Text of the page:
Experts: Harsh winter good for soil, good for crops

WLFI Photo
WLFI Photo

WEST LAFAYETTE, Ind. (WLFI) – This winter has brought a significant amount of snow and ice, a steady stream of school cancellations and travel restrictions, but it also may have brought some good.

Experts said this year’s winter should be favorable for U.S. crops after much of the country saw a drought the past two summers. As temperatures begin to slightly warm up, News 18’s Krista Henery checks in with two experts about what this winter’s snow means for this year’s planting season.

It’s been more than two-decades since Hoosiers have seen an intense winter mixed with ample amounts of snowfall and subzero temperatures like we saw this year.

“Specifically I think of like 1977 or 1978 was a year like this. And 1981 and 1982 is another example. But those winters were actually characterized by more snow than we are getting this year already,” said Associate State Climatologist Ken Scheeringa.

But as much of the state will begin to see a “warming” trend with above average temperatures, Scheeringa said more snow isn’t out of question.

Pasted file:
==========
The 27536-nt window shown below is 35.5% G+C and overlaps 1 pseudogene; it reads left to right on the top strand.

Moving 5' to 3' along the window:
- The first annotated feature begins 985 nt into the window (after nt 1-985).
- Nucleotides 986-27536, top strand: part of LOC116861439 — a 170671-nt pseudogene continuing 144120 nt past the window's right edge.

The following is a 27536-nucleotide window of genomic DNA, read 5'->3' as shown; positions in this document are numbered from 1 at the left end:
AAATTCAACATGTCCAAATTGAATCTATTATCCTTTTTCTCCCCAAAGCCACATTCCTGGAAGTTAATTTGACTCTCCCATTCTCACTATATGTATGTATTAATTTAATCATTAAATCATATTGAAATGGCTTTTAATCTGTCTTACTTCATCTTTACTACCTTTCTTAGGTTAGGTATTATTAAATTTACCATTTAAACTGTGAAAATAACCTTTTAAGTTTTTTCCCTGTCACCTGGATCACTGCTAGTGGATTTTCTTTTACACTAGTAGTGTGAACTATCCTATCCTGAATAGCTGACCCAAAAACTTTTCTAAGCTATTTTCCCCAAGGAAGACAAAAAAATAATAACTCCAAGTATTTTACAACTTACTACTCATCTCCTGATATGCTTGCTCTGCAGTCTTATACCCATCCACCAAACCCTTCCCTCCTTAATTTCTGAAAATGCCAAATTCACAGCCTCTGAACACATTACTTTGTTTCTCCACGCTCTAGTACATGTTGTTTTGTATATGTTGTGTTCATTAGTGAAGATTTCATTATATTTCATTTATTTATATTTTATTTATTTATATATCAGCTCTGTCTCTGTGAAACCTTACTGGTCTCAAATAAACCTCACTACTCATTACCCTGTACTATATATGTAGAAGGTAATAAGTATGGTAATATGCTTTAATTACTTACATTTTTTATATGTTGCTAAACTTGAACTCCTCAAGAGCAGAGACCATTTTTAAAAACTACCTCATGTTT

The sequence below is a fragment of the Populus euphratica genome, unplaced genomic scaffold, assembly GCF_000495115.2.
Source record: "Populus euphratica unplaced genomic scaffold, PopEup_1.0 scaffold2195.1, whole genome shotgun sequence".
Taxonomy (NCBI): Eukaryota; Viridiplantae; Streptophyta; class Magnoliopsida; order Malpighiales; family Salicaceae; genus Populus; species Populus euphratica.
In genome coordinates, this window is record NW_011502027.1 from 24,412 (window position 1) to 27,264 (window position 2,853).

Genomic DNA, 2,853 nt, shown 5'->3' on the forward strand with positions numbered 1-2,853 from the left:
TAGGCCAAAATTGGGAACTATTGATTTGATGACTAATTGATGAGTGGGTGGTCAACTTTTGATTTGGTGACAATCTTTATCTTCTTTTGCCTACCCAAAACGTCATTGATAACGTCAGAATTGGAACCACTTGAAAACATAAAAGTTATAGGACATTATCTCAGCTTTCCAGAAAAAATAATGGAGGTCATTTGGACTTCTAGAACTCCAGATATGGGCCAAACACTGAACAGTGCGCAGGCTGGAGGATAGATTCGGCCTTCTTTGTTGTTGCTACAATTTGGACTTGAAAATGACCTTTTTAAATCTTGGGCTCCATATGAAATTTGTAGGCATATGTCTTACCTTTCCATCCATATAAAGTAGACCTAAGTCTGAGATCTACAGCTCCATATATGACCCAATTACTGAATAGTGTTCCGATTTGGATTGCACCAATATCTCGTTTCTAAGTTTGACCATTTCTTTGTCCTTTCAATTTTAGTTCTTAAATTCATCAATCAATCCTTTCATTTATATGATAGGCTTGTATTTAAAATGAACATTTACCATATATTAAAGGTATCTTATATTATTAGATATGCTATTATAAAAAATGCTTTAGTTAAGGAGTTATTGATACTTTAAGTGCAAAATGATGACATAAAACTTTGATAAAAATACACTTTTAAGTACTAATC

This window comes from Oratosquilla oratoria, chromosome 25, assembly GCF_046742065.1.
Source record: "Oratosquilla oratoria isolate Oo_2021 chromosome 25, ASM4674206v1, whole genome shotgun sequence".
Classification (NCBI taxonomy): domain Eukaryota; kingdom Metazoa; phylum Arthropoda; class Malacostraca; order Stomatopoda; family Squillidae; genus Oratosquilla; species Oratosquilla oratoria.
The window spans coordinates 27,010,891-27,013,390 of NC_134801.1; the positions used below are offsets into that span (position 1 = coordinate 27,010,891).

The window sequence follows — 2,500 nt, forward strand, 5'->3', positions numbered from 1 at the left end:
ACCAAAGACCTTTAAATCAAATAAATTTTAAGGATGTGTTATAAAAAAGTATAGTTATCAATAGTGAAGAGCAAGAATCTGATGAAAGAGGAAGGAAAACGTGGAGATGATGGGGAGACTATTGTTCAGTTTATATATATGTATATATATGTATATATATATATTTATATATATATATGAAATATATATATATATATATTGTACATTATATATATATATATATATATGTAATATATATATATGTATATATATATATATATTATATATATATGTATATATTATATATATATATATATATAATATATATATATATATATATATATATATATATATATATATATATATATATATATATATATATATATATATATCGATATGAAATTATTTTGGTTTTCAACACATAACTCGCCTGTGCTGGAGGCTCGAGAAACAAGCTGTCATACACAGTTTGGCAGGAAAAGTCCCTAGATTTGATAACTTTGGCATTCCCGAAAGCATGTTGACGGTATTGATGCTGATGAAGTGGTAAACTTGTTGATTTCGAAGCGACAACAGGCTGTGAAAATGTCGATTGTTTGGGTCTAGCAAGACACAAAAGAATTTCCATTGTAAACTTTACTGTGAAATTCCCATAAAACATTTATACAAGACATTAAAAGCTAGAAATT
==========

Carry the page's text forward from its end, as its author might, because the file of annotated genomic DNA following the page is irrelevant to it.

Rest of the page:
“We can still have snow a month from now – six weeks from now, but there will be warmer periods dispersed in there as we’re getting into March,” said Scheeringa.

And as we inch closer to spring, planting season for Indiana farmers will be here before we know it. Purdue Agronomy Professor, Tony Vyn, said while this winter may have caused headaches for most Hoosiers, there are some benefits to all of this winter’s precipitation.

“The good news about this winter is that we have had a re-charge in our soil moisture,” said Vyn. “So, there is no longer the concern for drought effects. That is much of a concern, though, in the southwestern part of the United States.”

However, Scheeringa said if Mother Nature dumps more precipitation on Indiana come March or April, that’s when farmers could see a potential problem.

“If there is too much moisture before the planting season even begins and the soils are saturated – in other words, water is sitting in the fields, and we’re seeing muddy fields, just the ability to get into the field is the major challenge,” said Scheeringa. provides commenting to allow for constructive discussion on the stories we cover. In order to comment here, you acknowledge you have read and agreed to our Terms of Service. Commenters who violate these terms, including use of vulgar language, off topic, or racial slurs, will be banned. Please be respectful of the opinions of others and keep the conversation on topic and civil. If you see an inappropriate comment, please flag it for our moderators to review.

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